pageantry


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Related to pageantry: keg, condescension, catch up

pag·eant·ry

 (păj′ən-trē)
n. pl. pag·eant·ries
1. Pageants and their presentation.
2.
a. Grand display; pomp.
b. Empty show; flashy display.

pageantry

(ˈpædʒəntrɪ)
n, pl -ries
1. spectacular display or ceremony
2. archaic pageants collectively

pag•eant•ry

(ˈpædʒ ən tri)

n., pl. -ries.
1. spectacular display; pomp.
2. mere show; empty display.
3. pageants collectively.
[1600–10]
ThesaurusAntonymsRelated WordsSynonymsLegend:
Noun1.pageantry - a rich and spectacular ceremonypageantry - a rich and spectacular ceremony  
ceremonial, ceremonial occasion, ceremony, observance - a formal event performed on a special occasion; "a ceremony commemorating Pearl Harbor"
2.pageantry - an elaborate representation of scenes from history etcpageantry - an elaborate representation of scenes from history etc; usually involves a parade with rich costumes
representation - an activity that stands as an equivalent of something or results in an equivalent

pageantry

noun spectacle, show, display, drama, parade, splash (informal), state, glitter, glamour, grandeur, splendour, extravagance, pomp, magnificence, theatricality, showiness He was greeted with all the pageantry of an official state visit.
Translations
ابَّهَة
pompa
pomp og pragt
viîhöfn, viîhafnarsÿning

pageantry

[ˈpædʒəntrɪ] Npompa f, boato m
it was celebrated with much pageantryse celebró con gran boato
the pageantry of the occasionlo espectacular or vistoso del acontecimiento
all the pageantry of historytodo el esplendor de la historia

pageantry

[ˈpædʒəntri] napparat m, pompe f

pageantry

nPrunk m, → Gepränge nt; all the pageantry of historydie ganze Pracht der Geschichte; the coronation was celebrated with great pageantrydie Krönung wurde sehr prunkvoll or mit großem Prunk gefeiert

pageantry

[ˈpædʒntrɪ] nsfarzo, pompa

pageant

(ˈpӕdʒənt) noun
1. a dramatic performance made up of different, usually historical scenes, often performed during a procession. The children performed a historical pageant.
2. any fine show or display. a pageant of colour.
ˈpageantry noun
splendid and colourful show or display. I love the pageantry of royal processions.
References in classic literature ?
While Don Quixote and Sancho were engaged in the discussion set forth the last chapter, they heard loud shouts and a great noise, which were uttered and made by the men on the mares as they went at full gallop, shouting, to receive the bride and bridegroom, who were approaching with musical instruments and pageantry of all sorts around them, and accompanied by the priest and the relatives of both, and all the most distinguished people of the surrounding villages.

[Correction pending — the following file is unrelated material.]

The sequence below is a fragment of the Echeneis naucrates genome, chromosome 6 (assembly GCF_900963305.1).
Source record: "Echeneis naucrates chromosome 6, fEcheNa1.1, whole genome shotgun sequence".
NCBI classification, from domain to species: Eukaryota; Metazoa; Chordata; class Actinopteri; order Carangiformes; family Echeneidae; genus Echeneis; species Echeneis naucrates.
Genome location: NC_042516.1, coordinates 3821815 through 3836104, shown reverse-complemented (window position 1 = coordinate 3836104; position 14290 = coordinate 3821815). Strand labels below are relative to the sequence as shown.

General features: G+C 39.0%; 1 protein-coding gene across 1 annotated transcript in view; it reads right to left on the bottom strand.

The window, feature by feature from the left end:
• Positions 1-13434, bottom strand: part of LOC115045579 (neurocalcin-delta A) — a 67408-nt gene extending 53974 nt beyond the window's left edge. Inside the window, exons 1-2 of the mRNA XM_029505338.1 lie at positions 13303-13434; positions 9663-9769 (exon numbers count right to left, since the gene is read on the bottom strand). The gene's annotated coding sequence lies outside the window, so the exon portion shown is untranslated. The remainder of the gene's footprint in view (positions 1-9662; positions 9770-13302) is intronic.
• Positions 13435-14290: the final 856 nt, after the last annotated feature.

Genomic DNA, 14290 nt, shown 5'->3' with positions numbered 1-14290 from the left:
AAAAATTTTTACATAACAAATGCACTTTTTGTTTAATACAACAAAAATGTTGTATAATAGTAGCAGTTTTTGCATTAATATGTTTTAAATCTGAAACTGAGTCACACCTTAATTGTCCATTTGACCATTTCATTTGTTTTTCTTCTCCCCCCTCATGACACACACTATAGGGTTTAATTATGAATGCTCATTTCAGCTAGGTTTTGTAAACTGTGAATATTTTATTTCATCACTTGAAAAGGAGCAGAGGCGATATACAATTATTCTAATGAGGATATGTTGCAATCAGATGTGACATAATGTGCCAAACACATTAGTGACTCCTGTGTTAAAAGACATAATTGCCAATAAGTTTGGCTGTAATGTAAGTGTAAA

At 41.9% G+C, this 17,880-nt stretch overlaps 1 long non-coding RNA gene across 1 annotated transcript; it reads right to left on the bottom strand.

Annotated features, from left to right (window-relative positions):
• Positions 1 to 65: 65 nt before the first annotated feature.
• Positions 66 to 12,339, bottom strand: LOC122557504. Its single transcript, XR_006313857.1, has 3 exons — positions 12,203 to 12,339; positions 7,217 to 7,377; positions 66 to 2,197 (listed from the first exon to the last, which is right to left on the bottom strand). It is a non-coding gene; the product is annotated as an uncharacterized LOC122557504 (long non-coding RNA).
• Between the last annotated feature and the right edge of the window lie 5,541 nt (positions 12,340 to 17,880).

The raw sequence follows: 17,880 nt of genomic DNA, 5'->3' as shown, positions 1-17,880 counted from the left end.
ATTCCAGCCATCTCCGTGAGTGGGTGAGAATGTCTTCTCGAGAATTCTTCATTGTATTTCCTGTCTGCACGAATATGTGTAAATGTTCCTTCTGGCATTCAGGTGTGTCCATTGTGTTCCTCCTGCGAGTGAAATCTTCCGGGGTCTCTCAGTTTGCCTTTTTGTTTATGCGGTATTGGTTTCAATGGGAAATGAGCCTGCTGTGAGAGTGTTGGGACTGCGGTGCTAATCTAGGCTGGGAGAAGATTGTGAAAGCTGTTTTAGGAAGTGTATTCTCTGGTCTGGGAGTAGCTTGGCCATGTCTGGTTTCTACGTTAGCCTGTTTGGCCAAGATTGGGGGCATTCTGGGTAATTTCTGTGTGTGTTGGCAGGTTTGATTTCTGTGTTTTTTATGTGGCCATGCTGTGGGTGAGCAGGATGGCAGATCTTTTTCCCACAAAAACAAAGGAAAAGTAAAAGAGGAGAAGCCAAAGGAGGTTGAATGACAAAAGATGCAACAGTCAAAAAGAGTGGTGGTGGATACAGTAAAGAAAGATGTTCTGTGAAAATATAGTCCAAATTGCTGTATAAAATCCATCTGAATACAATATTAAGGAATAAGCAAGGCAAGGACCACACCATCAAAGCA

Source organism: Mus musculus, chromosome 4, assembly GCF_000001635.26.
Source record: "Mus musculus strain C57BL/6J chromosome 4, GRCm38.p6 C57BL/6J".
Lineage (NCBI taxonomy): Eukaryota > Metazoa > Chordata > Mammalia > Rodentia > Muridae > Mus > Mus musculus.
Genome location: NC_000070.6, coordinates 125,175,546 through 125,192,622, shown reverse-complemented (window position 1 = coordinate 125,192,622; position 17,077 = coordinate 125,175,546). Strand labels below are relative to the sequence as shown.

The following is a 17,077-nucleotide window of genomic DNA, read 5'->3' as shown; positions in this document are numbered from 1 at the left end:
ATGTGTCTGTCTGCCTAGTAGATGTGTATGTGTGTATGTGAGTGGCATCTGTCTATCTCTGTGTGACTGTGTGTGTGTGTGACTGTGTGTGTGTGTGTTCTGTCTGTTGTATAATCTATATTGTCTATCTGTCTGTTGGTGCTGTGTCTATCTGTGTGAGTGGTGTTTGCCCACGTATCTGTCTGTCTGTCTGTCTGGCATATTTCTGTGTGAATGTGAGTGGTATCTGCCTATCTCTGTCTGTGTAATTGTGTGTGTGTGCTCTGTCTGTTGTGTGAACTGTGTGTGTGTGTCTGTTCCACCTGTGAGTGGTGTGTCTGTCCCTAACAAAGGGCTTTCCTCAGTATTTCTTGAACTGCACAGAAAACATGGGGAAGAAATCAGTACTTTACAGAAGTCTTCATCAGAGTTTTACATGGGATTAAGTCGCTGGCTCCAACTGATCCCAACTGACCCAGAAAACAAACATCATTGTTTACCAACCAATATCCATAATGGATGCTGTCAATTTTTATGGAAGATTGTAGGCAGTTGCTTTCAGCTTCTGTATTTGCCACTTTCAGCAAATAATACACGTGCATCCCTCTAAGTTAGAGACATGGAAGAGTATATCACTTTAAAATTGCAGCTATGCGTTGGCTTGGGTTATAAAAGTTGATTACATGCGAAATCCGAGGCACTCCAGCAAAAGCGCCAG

And you, whose present being is incorporated with the past--who have seen Governor after Governor, in stately pageantry, ascend these steps--whose whole life has been an observance of majestic ceremonies, and a worship of the King--how will you endure the change?
But it was the general belief that Esther could cause the Governors of the overthrown dynasty, with the beautiful ladies who had once adorned their festivals, the Indian chiefs who had come up to the Province House to hold council or swear allegiance, the grim Provincial warriors, the severe clergymen--in short, all the pageantry of gone days--all the figures that ever swept across the broad plate of glass in former times--she could cause the whole to reappear, and people the inner world of the mirror with shadows of old life.
So late from Heaven - that dew - it fell(Mid dreams of an unholy night) Upon me - with the touch of Hell, While the red flashing of the light From clouds that hung, like banners, o'er, Appeared to my half-closing eye The pageantry of monarchy, And the deep trumpet-thunder's roar Came hurriedly upon me, telling Of human battle, where my voice, My own voice, silly child
And Padua--Verona--Como, jeweled with stars; and patrician Venice, afloat on her stagnant flood--silent, desolate, haughty--scornful of her humbled state--wrapping herself in memories of her lost fleets, of battle and triumph, and all the pageantry of a glory that is departed.
For the Normans brought with them from France the zest for joy and beauty and dignified and stately ceremony in which the Anglo-Saxon temperament was poor--they brought the love of light-hearted song and chivalrous sports, of rich clothing, of finely-painted manuscripts, of noble architecture in cathedrals and palaces, of formal religious ritual, and of the pomp and display of all elaborate pageantry.
All the pageantry and music and heroism in front; and behind, a blackened world, a trail of writhing corpses, a world of weeping women for whom the sun shall never rise again.
But none has been so spectacular in terms of pageantry as yesterday's Maundy service.
The polished pageantry of dancing in turn links the video and the video stills, which are arrayed in storyboard formation flanking the projection: A belle waves her mask; a riding crop is frozen between function and fetish.
They also, like Cardinal Ludovisi, suggest that this theater provided more than merely ostentatious pageantry masking rapidly declining political influence, as modern historians have often assumed.
The ceremonies of German monarchs had been private in the early nineteenth century, but the desire to nurture the monarchies' popular appeal in the wake of the revolutions led the kings to introduce more pageantry and pomp and to make royal ceremony more accessible to the public.
Who does Tony Blair think he is when, with a wave of his hand, he wipes away years of tradition and pageantry, and makes mockery of it in Parliament?